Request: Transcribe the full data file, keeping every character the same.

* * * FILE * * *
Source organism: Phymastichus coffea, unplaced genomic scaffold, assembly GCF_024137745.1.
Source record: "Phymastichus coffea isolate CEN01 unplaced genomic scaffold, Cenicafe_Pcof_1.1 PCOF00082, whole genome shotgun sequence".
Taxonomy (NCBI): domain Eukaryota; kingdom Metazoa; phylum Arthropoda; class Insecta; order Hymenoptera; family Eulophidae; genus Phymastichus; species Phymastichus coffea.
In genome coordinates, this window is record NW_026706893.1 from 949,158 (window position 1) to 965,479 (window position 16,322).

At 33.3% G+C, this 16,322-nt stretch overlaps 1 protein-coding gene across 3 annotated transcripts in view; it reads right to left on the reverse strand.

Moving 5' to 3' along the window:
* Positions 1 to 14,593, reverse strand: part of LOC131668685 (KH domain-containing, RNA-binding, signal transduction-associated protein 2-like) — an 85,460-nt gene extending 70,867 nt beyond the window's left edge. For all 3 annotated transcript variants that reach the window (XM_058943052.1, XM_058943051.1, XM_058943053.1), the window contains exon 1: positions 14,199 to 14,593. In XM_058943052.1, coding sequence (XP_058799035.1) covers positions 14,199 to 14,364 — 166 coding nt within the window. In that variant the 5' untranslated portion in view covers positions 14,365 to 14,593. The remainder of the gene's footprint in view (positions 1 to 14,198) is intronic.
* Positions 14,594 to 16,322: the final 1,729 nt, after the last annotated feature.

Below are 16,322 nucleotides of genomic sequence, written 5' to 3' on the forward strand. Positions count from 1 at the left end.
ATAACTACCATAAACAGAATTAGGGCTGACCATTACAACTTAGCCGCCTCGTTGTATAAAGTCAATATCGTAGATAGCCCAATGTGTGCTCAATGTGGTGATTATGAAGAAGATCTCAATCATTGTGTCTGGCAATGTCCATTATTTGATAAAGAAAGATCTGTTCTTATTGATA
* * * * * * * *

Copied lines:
Source organism: Phymastichus coffea, unplaced genomic scaffold, assembly GCF_024137745.1.
Source record: "Phymastichus coffea isolate CEN01 unplaced genomic scaffold, Cenicafe_Pcof_1.1 PCOF00082, whole genome shotgun sequence".
Taxonomy (NCBI): domain Eukaryota; kingdom Metazoa; phylum Arthropoda; class Insecta; order Hymenoptera; family Eulophidae; genus Phymastichus; species Phymastichus coffea.
In genome coordinates, this window is record NW_026706893.1 from 949,158 (window position 1) to 965,479 (window position 16,322).

At 33.3% G+C, this 16,322-nt stretch overlaps 1 protein-coding gene across 3 annotated transcripts in view; it reads right to left on the reverse strand.

Moving 5' to 3' along the window:
* Positions 1 to 14,593, reverse strand: part of LOC131668685 (KH domain-containing, RNA-binding, signal transduction-associated protein 2-like) — an 85,460-nt gene extending 70,867 nt beyond the window's left edge. For all 3 annotated transcript variants that reach the window (XM_058943052.1, XM_058943051.1, XM_058943053.1), the window contains exon 1: positions 14,199 to 14,593. In XM_058943052.1, coding sequence (XP_058799035.1) covers positions 14,199 to 14,364 — 166 coding nt within the window. In that variant the 5' untranslated portion in view covers positions 14,365 to 14,593. The remainder of the gene's footprint in view (positions 1 to 14,198) is intronic.
* Positions 14,594 to 16,322: the final 1,729 nt, after the last annotated feature.

Below are 16,322 nucleotides of genomic sequence, written 5' to 3' on the forward strand. Positions count from 1 at the left end.
ATAACTACCATAAACAGAATTAGGGCTGACCATTACAACTTAGCCGCCTCGTTGTATAAAGTCAATATCGTAGATAGCCCAATGTGTGCTCAATGTGGTGATTATGAAGAAGATCTCAATCATTGTGTCTGGCAATGTCCATTATTTGATAAAGAAAGATCTGTTCTTATTGATA